Young Calf Volume Settings for
Remember the definition of a dilemma? It is a problem offering two possibilities, neither of which is practically acceptable.
Here we are with our computer feeder. We have a pen of young calves. On one hand, they should be fed enough to meet their increasing nutritional needs. That may mean we schedule a high enough volume for each feeding as well as enough feedings to meet this standard.
On the other hand, we are using the records from the computer to identify calves that are not eating their full allocation of milk replacer. We find that a significant number of calves are coming up on the "Didn't eat my allocation - check me" list. This means in this pen of youngest calves we check for unhealthy calves. This uses up quite a bit of our time and we are not finding a significant number of "sick" calves in spite of the fact they showed up on our "check calf" list.
The problem here is the extra labor used up checking calves that are not consuming their full allocation of milk replacer ("full" is defined as a threshold we chose, in this case 90 percent). We could solve this "problem" by reducing the allocations by changing the volume settings on the computer-controlled automatic feeder. Thus, fewer calves show up on the "check calf" list. But, maybe we will increase the number of calves that would be willing and able to eat more; thus, artificially limiting intakes.
Or, we could change the threshold for putting calves on the "check calf" list. Just change the setting from 90 percent to some lower number. However, this has the potential of increasing the chances of missing a calf that should have been checked to see if her health is okay.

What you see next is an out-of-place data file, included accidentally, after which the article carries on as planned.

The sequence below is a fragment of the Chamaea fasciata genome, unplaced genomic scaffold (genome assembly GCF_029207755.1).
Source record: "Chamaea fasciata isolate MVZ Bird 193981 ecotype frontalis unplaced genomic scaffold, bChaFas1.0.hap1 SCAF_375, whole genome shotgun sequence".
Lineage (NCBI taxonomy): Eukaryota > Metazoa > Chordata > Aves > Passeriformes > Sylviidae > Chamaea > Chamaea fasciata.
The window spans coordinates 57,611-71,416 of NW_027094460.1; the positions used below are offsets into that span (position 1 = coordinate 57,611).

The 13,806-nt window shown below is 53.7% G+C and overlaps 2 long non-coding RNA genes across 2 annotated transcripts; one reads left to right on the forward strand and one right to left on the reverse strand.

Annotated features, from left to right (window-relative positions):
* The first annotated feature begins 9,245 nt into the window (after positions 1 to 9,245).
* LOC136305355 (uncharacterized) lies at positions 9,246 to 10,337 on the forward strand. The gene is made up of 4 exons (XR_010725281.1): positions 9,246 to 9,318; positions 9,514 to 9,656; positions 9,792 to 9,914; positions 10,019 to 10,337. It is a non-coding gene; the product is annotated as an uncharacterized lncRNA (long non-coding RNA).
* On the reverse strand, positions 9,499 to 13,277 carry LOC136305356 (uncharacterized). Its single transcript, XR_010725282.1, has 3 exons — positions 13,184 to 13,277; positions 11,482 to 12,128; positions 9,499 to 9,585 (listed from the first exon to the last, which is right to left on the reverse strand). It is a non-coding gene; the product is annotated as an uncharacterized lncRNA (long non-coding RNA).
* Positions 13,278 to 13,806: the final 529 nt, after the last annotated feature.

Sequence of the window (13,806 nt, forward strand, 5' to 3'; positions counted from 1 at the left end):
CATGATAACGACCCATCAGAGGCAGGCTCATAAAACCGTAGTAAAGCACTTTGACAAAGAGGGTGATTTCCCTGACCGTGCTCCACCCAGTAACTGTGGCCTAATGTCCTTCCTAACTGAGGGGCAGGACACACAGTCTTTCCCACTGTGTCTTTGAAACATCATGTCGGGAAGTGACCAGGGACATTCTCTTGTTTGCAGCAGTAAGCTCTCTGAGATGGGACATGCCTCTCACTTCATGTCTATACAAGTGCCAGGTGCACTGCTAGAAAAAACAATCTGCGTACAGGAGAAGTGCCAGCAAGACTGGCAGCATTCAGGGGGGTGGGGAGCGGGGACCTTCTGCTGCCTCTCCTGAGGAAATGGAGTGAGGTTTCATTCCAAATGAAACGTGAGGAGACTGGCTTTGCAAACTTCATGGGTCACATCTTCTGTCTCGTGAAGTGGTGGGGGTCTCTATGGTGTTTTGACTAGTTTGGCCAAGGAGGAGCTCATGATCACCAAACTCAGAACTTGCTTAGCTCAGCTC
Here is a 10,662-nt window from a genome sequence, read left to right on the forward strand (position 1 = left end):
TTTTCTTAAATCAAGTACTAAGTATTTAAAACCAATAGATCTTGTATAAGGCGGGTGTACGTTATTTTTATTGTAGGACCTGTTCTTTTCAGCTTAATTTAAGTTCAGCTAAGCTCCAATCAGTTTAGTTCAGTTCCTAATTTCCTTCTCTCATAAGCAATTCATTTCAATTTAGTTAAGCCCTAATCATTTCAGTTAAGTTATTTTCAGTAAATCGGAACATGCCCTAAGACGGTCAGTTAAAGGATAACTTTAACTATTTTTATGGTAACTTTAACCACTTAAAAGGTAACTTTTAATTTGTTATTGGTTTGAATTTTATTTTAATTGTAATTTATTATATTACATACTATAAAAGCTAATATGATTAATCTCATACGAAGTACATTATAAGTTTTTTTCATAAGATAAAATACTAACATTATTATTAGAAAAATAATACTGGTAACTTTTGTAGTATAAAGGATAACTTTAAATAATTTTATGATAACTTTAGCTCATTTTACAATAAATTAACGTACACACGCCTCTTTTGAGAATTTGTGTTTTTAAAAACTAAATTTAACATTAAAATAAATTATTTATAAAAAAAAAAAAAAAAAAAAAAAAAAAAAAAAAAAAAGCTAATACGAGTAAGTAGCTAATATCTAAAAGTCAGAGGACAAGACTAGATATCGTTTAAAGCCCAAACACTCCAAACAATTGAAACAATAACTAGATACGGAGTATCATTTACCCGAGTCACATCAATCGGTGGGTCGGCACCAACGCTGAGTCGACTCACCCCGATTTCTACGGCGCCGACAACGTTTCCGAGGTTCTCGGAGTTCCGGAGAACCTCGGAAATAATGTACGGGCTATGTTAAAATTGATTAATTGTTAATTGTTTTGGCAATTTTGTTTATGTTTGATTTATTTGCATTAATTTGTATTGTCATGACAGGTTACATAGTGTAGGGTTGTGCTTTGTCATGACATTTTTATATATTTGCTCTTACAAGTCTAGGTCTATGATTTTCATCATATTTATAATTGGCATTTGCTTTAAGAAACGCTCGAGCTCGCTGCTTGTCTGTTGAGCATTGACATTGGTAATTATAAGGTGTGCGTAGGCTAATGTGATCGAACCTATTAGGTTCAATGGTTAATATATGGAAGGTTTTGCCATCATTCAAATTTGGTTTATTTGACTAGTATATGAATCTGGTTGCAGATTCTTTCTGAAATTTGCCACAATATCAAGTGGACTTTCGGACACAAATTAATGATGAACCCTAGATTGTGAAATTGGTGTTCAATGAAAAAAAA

Thus, the dilemma. We don't want calves to go hungry and we don't want to miss checking for a sick calf. But, this is the story of all our animal husbandry decisions. Not too much and not too little. Just the right amount.
My opinion is that the solution is in the eye of the calf care person - frequent and consistent observation of the calves. With experience and the desire to build good observational skills a good calf care person knows when a calf does "not look right" and needs to be given a health exam.
By the way, a study published in the Journal of Dairy Science about using calf daily intake data to identify sick calves demonstrated what is to me a very important relationship. They found that on the basis of daily examinations of calf health, calves showed symptoms of illness one to two days BEFORE their milk intake became either inconsistent or declined. This reinforces my point of the importance of frequent and consistent observation of calves, especially during what I consider the critical first three weeks of life. Timely diagnosis and treatment of illness results in the optimum rate of recovery and the lowest cost of treatment.